|Posted on July 6, 2012 at 11:07 AM|
Our relaxation session in our last class was for both the mother and the coach to make a list of positive things the mother could think about during labor. They were then to use these ideas during our relaxation practice/labor rehearsal portion of class. Coach had a great list going that included what he called his “secret weapon”. It was going to be his “go to” story to tell his wife when the going got tough in labor.
The time for relaxation practice/labor rehearsal arrived. We dimmed the lights, put on our relaxation music, our students got into their first “practice position” from our diagrams of labor positions. Then we did our first “practice”. I timed the contraction by announcing how many seconds had elapsed (I call out 15, 30, 45 and 60 seconds). Coach started with one of the ideas his list. Mom did not like it – the story made her laugh instead of relaxing her.
We did our second practice, trying out a different labor position and the same scenario with music and lighting. I timed again and Coach went back to the verbal coaching we have been using up to this point in classes, “words of encouragement”. Mom reported feeling much more relaxed and Coach made an “uh-oh” face.
I asked him what was going on since he had just coached his wife through a great minute of relaxation. He replied that his “secret-weapon” is a story that is along the same lines as the story that made her laugh, and she prefers words of encouragement…what was he going to do?
We reminded our couple that this is exactly why we practice in class and we encourage them to practice at home. We are teaching them several ways that are effective at managing the discomforts of labor so that they can fill their toolbox with several different ways of relaxing mom. If you don’t practice before you get into the hard parts, it’s unlikely you will be able to improvise since there are so many ways to manage labor.
By the same token, we tell couples every labor is unique, so it’s important for a coach to have a “Top Five” list of moms’ favorites so they know what to try first. On top of that, we remind them that the most important factor for coaching is to be flexible. Sometimes coaches find that the things that work in class do not work in labor. Sometimes the list of “Top Five” turns into the one thing that works. And it has happened that none of the coping techniques the couple liked in class helped, and they pulled from some of the other relaxation techniques we had covered and that they had practiced at home “just in case”.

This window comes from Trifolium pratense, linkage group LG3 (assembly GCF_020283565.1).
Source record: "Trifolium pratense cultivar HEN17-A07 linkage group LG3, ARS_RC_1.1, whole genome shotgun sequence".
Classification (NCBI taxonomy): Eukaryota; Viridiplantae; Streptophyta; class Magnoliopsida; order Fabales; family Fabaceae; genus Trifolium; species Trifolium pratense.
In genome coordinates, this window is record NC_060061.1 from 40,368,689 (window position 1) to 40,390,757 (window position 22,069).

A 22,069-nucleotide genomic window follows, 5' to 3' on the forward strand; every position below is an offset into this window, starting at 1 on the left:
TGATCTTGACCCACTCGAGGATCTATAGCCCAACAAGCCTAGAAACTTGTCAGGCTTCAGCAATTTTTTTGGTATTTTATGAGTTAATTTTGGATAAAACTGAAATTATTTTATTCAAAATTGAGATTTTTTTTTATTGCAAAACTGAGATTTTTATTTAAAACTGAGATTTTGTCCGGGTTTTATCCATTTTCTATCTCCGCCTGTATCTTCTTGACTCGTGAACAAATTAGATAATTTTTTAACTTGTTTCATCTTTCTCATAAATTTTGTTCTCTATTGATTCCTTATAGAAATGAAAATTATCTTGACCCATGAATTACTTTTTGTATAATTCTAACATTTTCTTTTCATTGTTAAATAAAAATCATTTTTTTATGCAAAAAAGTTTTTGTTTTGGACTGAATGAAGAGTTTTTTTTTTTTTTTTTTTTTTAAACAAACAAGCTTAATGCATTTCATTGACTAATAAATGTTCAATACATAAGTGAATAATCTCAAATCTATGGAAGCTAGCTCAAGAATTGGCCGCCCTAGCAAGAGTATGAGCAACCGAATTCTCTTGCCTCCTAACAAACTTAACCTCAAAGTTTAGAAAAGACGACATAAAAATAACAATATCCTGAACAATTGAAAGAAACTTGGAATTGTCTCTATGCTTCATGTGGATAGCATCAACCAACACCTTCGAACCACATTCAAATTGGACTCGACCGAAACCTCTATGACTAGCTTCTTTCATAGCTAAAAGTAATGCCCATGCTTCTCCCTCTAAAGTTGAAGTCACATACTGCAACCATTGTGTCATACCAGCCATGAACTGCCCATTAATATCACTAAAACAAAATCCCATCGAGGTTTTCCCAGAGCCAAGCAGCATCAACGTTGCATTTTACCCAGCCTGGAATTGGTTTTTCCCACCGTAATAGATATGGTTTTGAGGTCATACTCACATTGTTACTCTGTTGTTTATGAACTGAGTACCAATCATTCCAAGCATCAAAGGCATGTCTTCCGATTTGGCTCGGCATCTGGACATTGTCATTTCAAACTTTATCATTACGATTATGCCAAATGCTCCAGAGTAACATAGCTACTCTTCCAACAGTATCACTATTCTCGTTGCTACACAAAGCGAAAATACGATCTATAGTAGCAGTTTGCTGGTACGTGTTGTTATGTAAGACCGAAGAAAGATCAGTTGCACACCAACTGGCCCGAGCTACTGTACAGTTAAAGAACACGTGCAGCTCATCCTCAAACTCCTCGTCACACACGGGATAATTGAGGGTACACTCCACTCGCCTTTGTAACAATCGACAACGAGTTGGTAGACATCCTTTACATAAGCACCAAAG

It is exactly for those reasons that home practice is vital. Mom can review techniques on her own and create her list of favorites. Coach can review techniques and practice scenarios in his head while he is on his own. The most important component is to practice together for the direct feedback. Practicing together builds the coach’s confidence that he knows what he is doing and he will do well as a labor coach. It builds the mom’s confidence that she will be able to rely on her coach. Our personal experience is that this sense of safety and security, which leads to the ability to complete surrender during the labor experience, is the key to allowing labor to progress to the intensity that helps us meet our baby earthside.
We reassured Coach to keep those stories in his toolbox because laughter is actually a great coping technique. It’s not comfortable during a contraction because it adds tension to an already tight body part – not ideal when a mom is trying to work with her body. However, laughter is great tool to reduce adrenaline. This is a huge plus because adrenaline inhibits oxytocin. Receptors in the body can only accept one or the other, not both. The other plus to laughter is that it releases endorphins, which can act as analgesia and promote a sense of well-being – both good things for a mom in labor to welcome their child. We encouraged Coach to bring those stories out between contractions – they definitely deserve a place of honor in their personal toolbox.
I don’t liken labor to a final exam because sometimes the most prepared couples end up with a birth that doesn’t go according to their wish list and I don’t want to convey to them a sense of failure. It is true that labor will test the couple in ways that they probably have not been tested before, and the more they practice at home, the better prepared they are for their experience. Although the weekly assignment is for twenty minutes per day, even one minute of practice is better than none to build a couple’s confidence.
Being prepared for this experience will definitely improve the likelihood of having the labor they have practiced for. Whether they have a “textbook” birth or a birth with variations, our happiest couples are the ones that feel they used their information from class and worked together to choose the birth of their child as a team for a Healthy Mom, Healthy Baby outcome.
What has been your experience?
More about laughter and endorphins: http://stress.about.com/od/stresshealth/a/laughter.htm http://en.wikipedia.org/wiki/Endorphin
More on labor positions:
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It is not intended nor implied to be a substitute for professional medical advice. The reader should always consult her or his healthcare provider to determine the appropriateness of the information for their own situation. Krystyna and Bruss Bowman and Bowman House, LLC accept no liability for the content of this site, or for the consequences of any actions taken on the basis of the information provided. This blog contains information about our classes available in Chandler, AZ and Payson, AZ and is not the official website of The Bradley Method®. The views contained on this blog do not necessarily reflect those of The Bradley Method® or the American Academy of Husband-Coached Childbirth®.